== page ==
Children try used shoes at the reception center for refugees and asylum-seekers in Berlin, Germany, on Sept. 1, 2015. (Xinhua/Zhang Fan)
BERLIN, Oct. 23 (Xinhua) -- Child poverty affects around a fifth of German children and is often difficult to escape, a study published on Monday by the Bertelsmann foundation warns.
According to the Gueterslohe-based think-tank, 21 percent of German children experience poverty for longer than five years. An additional ten percent of children in Germany suffer from material deprivation at least once in their lives.
"Child poverty is a permanent state in Germany. Those who fall into poverty once, stay poor for a while," Bertelsmann foundation director Joerg Draeger said in a statement. Draeger also pointed out that "too few families escape from poverty" in his country.
The study defines children as poor if their household net income is lower than 60 percent of the German average.
Speaking to Xinhua, Bertelsmann foundation education expert Sarah Menne stressed that the longitudinal research conducted by Bertelsmann could offer valuable insights into the dynamics of child poverty.
"From our perspective, it is important to open pathways out of poverty to all children with experience of material deprivation, regardless of their nationality," the Bertelsmann education expert said.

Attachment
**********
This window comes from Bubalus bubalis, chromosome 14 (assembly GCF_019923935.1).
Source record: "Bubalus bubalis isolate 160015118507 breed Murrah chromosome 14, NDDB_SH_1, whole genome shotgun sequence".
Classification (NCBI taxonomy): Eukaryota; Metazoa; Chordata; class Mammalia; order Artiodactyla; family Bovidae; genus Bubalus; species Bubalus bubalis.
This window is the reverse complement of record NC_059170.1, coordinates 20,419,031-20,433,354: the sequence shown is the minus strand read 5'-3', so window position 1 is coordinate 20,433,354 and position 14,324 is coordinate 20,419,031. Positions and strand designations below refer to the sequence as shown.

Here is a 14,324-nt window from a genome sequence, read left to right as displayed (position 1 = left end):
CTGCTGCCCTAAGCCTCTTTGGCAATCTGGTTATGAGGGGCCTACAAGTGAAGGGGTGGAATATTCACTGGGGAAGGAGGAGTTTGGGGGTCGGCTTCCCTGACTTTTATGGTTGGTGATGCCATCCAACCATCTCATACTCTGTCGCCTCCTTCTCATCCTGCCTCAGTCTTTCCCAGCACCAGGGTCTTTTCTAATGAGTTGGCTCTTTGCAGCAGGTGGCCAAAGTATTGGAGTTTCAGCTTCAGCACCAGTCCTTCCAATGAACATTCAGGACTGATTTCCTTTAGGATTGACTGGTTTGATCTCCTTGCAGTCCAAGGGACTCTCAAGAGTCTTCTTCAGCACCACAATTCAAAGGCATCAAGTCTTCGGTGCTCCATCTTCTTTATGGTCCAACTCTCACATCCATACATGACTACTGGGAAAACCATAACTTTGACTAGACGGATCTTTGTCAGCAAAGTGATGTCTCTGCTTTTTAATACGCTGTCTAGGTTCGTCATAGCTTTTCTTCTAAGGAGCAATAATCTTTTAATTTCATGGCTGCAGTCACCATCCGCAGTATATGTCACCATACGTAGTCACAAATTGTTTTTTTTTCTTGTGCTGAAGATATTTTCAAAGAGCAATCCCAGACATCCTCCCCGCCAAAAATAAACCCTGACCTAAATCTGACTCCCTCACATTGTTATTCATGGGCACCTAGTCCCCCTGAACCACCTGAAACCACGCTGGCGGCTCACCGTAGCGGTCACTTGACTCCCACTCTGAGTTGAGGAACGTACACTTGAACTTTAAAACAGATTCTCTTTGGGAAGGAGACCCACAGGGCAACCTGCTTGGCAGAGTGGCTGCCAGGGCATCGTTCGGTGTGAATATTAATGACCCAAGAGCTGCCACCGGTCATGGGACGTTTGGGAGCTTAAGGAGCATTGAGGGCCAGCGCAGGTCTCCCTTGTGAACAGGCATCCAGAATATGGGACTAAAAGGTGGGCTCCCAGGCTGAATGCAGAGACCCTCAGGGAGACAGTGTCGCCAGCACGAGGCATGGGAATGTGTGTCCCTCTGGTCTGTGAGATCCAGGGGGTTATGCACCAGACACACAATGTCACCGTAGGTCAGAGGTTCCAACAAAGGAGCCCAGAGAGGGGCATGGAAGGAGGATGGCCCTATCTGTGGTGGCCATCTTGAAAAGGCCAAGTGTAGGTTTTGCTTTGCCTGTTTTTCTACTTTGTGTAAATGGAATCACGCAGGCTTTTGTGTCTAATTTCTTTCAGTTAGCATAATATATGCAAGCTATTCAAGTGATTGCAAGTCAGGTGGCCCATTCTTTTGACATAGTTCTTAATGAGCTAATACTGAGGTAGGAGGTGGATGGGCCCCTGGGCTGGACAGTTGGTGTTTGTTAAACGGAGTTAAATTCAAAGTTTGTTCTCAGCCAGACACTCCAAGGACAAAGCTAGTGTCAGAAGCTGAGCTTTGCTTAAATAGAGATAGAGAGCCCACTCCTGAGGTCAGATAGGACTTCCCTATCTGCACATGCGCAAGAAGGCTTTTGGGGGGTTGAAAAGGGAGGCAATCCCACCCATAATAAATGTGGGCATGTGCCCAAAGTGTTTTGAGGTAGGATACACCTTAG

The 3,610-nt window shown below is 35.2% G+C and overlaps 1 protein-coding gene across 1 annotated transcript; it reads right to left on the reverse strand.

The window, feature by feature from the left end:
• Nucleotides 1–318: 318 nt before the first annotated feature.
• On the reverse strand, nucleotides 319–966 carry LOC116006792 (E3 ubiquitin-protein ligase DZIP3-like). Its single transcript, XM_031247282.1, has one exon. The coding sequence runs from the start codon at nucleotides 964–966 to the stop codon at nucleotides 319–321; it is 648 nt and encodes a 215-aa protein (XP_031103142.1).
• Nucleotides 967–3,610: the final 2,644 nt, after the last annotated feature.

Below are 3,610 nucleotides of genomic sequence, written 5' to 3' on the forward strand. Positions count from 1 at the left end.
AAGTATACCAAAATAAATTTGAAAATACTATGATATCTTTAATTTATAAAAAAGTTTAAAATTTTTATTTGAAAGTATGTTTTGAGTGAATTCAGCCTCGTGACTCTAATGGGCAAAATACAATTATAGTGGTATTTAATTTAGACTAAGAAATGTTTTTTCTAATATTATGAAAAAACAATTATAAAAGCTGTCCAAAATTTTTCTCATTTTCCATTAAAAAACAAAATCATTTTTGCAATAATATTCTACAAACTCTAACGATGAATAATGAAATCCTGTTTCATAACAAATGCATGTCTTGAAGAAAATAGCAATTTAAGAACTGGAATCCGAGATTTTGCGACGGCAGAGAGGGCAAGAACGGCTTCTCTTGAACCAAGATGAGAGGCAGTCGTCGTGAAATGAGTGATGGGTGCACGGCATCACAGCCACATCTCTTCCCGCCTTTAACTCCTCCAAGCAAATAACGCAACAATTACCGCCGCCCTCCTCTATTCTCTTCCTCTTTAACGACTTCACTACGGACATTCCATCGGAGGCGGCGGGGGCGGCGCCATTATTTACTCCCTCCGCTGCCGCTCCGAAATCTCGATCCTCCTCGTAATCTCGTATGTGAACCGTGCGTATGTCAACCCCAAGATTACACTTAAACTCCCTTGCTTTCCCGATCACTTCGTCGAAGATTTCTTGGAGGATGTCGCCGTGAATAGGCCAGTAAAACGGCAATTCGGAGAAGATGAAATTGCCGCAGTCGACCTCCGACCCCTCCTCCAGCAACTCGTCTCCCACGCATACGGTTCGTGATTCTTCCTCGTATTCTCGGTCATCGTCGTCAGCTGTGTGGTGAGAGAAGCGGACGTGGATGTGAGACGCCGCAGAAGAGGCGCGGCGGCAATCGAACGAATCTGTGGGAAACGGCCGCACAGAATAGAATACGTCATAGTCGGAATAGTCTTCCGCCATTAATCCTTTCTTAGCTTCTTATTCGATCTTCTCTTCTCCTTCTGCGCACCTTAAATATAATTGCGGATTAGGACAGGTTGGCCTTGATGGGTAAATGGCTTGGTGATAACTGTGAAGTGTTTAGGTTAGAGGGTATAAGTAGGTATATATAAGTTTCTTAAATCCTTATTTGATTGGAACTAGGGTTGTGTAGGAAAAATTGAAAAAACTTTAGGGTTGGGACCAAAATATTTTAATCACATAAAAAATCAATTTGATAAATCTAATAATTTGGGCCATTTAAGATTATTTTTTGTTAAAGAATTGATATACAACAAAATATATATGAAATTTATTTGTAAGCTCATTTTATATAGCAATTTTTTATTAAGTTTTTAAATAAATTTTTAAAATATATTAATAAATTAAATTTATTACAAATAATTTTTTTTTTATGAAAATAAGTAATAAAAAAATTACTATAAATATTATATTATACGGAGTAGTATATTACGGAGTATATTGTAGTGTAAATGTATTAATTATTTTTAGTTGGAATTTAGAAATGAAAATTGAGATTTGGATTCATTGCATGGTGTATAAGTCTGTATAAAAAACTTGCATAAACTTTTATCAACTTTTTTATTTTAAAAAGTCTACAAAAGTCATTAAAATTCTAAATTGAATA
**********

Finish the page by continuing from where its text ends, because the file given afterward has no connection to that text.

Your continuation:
As a consequence, she urged German policymakers to better "assess the needs of children" to participate successfully in society and the education system and create a corresponding "new government benefit" to alleviate material deprivation in youths.
While the Federal Statistical Office (Statistisches Bundesamt) regularly publishes figures detailing the extent of child poverty, Monday's study offered novel insights by tracing individuals social mobility between 2011 and 2015 to assess how difficult it was to escape poverty.
Findings released recently by the Federal Statistical Office suggest that the arrival of numerous families from countries such as Syria, Iraq and Afghanistan has led to a rise in German child poverty.
Menne noted that by nature of the study's research design, the figures published did not account for the large number of refugees which have come to Germany since 2015. "The impact of the refugee movements of 2015 could not be included in our analysis."